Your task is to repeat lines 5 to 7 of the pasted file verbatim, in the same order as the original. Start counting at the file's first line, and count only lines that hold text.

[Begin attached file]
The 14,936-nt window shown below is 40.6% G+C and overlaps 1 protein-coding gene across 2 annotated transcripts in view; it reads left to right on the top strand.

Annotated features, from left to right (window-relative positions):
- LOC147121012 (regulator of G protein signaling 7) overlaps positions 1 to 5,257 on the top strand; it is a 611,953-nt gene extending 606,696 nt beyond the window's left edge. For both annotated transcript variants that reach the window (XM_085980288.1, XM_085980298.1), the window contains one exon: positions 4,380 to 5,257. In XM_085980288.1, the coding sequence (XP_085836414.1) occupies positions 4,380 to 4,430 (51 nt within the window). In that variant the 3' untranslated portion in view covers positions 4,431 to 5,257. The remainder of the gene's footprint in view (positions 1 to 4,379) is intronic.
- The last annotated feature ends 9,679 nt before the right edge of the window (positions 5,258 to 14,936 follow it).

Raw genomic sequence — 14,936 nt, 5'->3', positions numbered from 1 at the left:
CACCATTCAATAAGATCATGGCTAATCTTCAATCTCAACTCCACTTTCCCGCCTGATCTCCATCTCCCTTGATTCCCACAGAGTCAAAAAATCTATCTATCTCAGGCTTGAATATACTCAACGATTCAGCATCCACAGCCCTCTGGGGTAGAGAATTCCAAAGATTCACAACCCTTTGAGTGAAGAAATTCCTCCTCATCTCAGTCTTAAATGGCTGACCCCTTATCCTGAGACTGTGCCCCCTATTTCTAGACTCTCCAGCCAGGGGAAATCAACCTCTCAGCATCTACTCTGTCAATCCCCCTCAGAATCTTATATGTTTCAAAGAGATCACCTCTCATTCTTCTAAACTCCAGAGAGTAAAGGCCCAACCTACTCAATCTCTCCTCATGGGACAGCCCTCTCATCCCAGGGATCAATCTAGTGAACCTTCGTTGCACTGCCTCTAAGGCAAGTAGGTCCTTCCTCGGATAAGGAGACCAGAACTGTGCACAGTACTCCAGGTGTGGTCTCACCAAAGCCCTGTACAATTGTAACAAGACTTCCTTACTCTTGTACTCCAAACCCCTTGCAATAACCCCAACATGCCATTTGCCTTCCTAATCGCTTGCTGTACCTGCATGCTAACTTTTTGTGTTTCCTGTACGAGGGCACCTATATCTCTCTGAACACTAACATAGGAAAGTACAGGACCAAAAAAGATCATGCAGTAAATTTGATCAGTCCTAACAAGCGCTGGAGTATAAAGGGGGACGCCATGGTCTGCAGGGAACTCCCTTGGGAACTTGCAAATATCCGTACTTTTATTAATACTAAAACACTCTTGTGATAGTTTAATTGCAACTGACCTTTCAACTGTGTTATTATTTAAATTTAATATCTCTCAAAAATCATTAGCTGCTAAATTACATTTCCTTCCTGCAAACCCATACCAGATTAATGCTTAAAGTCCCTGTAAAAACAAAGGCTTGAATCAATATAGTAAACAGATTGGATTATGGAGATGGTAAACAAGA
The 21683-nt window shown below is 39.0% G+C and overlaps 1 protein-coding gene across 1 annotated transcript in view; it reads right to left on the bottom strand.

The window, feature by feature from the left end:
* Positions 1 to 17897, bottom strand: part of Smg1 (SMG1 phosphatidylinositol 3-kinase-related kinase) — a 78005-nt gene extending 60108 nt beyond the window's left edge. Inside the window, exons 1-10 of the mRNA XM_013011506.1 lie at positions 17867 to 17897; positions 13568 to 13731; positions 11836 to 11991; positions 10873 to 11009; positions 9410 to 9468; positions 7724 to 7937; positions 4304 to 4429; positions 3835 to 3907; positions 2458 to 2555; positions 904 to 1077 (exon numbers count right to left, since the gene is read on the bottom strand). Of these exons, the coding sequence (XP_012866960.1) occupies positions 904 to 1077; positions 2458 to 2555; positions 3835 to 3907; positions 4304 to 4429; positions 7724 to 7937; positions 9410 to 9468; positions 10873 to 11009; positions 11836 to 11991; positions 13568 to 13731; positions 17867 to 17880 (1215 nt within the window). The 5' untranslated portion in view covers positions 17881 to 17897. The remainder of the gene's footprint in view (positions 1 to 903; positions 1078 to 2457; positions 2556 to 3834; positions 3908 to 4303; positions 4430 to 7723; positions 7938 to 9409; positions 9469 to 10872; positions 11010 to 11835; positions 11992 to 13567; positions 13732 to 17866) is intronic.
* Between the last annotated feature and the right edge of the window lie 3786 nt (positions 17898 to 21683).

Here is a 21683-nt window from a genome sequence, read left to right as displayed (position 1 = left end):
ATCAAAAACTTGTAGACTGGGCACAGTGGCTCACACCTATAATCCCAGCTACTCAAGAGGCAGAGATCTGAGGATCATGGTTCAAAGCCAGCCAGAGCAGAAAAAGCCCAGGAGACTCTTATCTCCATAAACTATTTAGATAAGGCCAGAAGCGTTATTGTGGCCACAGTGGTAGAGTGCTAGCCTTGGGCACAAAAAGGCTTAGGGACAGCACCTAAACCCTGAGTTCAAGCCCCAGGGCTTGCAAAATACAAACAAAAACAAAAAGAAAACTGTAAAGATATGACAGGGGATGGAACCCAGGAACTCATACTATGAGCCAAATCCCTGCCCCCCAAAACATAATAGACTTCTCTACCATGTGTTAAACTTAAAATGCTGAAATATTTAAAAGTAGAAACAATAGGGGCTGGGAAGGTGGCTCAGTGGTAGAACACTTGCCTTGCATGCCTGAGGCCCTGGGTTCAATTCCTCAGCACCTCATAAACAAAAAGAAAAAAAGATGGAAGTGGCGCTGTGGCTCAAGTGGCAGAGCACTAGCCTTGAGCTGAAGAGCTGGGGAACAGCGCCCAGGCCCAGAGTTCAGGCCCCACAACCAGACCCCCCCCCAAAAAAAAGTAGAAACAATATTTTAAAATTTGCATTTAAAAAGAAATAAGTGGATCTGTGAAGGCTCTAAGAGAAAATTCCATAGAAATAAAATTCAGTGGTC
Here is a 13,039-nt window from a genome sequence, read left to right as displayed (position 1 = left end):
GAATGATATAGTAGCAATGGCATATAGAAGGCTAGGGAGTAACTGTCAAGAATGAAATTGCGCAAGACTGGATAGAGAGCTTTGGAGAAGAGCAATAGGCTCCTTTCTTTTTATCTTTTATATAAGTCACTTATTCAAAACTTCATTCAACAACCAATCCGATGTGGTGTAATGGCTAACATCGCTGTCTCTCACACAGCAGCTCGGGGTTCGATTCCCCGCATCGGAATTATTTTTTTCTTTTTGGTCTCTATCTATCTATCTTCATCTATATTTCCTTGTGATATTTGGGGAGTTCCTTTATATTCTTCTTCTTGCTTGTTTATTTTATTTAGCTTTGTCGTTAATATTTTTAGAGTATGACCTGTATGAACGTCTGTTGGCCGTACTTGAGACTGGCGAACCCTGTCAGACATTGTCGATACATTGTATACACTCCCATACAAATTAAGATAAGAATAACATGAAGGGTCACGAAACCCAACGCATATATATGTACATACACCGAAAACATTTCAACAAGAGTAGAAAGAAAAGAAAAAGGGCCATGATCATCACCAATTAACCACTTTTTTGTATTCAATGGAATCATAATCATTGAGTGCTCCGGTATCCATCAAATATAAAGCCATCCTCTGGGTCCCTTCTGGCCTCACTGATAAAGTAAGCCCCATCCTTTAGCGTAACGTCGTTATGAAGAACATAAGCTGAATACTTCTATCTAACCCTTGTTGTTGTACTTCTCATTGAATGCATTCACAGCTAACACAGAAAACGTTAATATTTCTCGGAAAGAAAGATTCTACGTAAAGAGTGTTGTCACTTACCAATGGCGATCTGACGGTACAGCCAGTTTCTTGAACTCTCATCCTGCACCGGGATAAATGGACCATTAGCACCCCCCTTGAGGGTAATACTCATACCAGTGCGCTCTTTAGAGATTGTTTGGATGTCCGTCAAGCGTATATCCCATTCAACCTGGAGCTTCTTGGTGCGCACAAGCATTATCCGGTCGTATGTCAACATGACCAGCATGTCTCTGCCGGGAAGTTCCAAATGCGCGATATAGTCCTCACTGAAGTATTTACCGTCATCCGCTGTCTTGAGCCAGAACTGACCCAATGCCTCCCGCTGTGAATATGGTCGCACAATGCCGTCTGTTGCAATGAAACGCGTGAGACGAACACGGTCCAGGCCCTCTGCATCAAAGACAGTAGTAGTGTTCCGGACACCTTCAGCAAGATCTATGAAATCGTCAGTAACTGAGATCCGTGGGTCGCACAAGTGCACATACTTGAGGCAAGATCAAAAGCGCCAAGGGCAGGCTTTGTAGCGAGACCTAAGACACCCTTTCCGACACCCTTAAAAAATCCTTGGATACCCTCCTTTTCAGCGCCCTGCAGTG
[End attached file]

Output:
Raw genomic sequence — 14,936 nt, 5'->3', positions numbered from 1 at the left:
CACCATTCAATAAGATCATGGCTAATCTTCAATCTCAACTCCACTTTCCCGCCTGATCTCCATCTCCCTTGATTCCCACAGAGTCAAAAAATCTATCTATCTCAGGCTTGAATATACTCAACGATTCAGCATCCACAGCCCTCTGGGGTAGAGAATTCCAAAGATTCACAACCCTTTGAGTGAAGAAATTCCTCCTCATCTCAGTCTTAAATGGCTGACCCCTTATCCTGAGACTGTGCCCCCTATTTCTAGACTCTCCAGCCAGGGGAAATCAACCTCTCAGCATCTACTCTGTCAATCCCCCTCAGAATCTTATATGTTTCAAAGAGATCACCTCTCATTCTTCTAAACTCCAGAGAGTAAAGGCCCAACCTACTCAATCTCTCCTCATGGGACAGCCCTCTCATCCCAGGGATCAATCTAGTGAACCTTCGTTGCACTGCCTCTAAGGCAAGTAGGTCCTTCCTCGGATAAGGAGACCAGAACTGTGCACAGTACTCCAGGTGTGGTCTCACCAAAGCCCTGTACAATTGTAACAAGACTTCCTTACTCTTGTACTCCAAACCCCTTGCAATAACCCCAACATGCCATTTGCCTTCCTAATCGCTTGCTGTACCTGCATGCTAACTTTTTGTGTTTCCTGTACGAGGGCACCTATATCTCTCTGAACACTAACATAGGAAAGTACAGGACCAAAAAAGATCATGCAGTAAATTTGATCAGTCCTAACAAGCGCTGGAGTATAAAGGGGGACGCCATGGTCTGCAGGGAACTCCCTTGGGAACTTGCAAATATCCGTACTTTTATTAATACTAAAACACTCTTGTGATAGTTTAATTGCAACTGACCTTTCAACTGTGTTATTATTTAAATTTAATATCTCTCAAAAATCATTAGCTGCTAAATTACATTTCCTTCCTGCAAACCCATACCAGATTAATGCTTAAAGTCCCTGTAAAAACAAAGGCTTGAATCAATATAGTAAACAGATTGGATTATGGAGATGGTAAACAAGA
The 21683-nt window shown below is 39.0% G+C and overlaps 1 protein-coding gene across 1 annotated transcript in view; it reads right to left on the bottom strand.